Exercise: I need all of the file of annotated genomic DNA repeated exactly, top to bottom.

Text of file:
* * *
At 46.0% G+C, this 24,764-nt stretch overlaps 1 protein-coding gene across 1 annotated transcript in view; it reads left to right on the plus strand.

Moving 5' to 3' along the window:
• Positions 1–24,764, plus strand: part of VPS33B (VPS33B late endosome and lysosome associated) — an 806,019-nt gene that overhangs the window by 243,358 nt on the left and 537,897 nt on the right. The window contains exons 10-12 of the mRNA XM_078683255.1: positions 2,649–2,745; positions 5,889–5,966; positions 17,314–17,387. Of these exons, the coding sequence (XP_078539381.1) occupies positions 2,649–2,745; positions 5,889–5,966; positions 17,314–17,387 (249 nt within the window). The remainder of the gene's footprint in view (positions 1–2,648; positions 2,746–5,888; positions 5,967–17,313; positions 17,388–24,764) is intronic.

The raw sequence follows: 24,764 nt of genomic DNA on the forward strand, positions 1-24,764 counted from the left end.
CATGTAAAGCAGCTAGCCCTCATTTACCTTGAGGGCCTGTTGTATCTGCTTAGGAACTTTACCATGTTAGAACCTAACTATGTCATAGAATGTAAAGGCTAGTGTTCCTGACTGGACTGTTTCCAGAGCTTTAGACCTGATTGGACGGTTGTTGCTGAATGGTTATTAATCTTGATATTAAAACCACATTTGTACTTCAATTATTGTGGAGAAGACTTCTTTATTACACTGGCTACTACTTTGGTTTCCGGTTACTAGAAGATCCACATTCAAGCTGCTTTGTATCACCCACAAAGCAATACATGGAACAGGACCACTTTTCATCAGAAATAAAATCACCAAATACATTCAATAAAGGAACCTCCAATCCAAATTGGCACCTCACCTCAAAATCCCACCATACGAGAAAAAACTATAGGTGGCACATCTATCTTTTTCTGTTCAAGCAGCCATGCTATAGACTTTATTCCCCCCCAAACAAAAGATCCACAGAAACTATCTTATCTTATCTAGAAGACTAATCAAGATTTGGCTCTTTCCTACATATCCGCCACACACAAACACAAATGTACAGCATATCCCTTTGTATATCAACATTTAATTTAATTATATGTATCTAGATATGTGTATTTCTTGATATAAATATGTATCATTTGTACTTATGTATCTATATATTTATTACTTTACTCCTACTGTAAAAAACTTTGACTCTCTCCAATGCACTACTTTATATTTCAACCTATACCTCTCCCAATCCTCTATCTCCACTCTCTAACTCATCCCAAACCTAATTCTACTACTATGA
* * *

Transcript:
At 46.0% G+C, this 24,764-nt stretch overlaps 1 protein-coding gene across 1 annotated transcript in view; it reads left to right on the plus strand.

Moving 5' to 3' along the window:
• Positions 1–24,764, plus strand: part of VPS33B (VPS33B late endosome and lysosome associated) — an 806,019-nt gene that overhangs the window by 243,358 nt on the left and 537,897 nt on the right. The window contains exons 10-12 of the mRNA XM_078683255.1: positions 2,649–2,745; positions 5,889–5,966; positions 17,314–17,387. Of these exons, the coding sequence (XP_078539381.1) occupies positions 2,649–2,745; positions 5,889–5,966; positions 17,314–17,387 (249 nt within the window). The remainder of the gene's footprint in view (positions 1–2,648; positions 2,746–5,888; positions 5,967–17,313; positions 17,388–24,764) is intronic.

The raw sequence follows: 24,764 nt of genomic DNA on the forward strand, positions 1-24,764 counted from the left end.
CATGTAAAGCAGCTAGCCCTCATTTACCTTGAGGGCCTGTTGTATCTGCTTAGGAACTTTACCATGTTAGAACCTAACTATGTCATAGAATGTAAAGGCTAGTGTTCCTGACTGGACTGTTTCCAGAGCTTTAGACCTGATTGGACGGTTGTTGCTGAATGGTTATTAATCTTGATATTAAAACCACATTTGTACTTCAATTATTGTGGAGAAGACTTCTTTATTACACTGGCTACTACTTTGGTTTCCGGTTACTAGAAGATCCACATTCAAGCTGCTTTGTATCACCCACAAAGCAATACATGGAACAGGACCACTTTTCATCAGAAATAAAATCACCAAATACATTCAATAAAGGAACCTCCAATCCAAATTGGCACCTCACCTCAAAATCCCACCATACGAGAAAAAACTATAGGTGGCACATCTATCTTTTTCTGTTCAAGCAGCCATGCTATAGACTTTATTCCCCCCCAAACAAAAGATCCACAGAAACTATCTTATCTTATCTAGAAGACTAATCAAGATTTGGCTCTTTCCTACATATCCGCCACACACAAACACAAATGTACAGCATATCCCTTTGTATATCAACATTTAATTTAATTATATGTATCTAGATATGTGTATTTCTTGATATAAATATGTATCATTTGTACTTATGTATCTATATATTTATTACTTTACTCCTACTGTAAAAAACTTTGACTCTCTCCAATGCACTACTTTATATTTCAACCTATACCTCTCCCAATCCTCTATCTCCACTCTCTAACTCATCCCAAACCTAATTCTACTACTATGA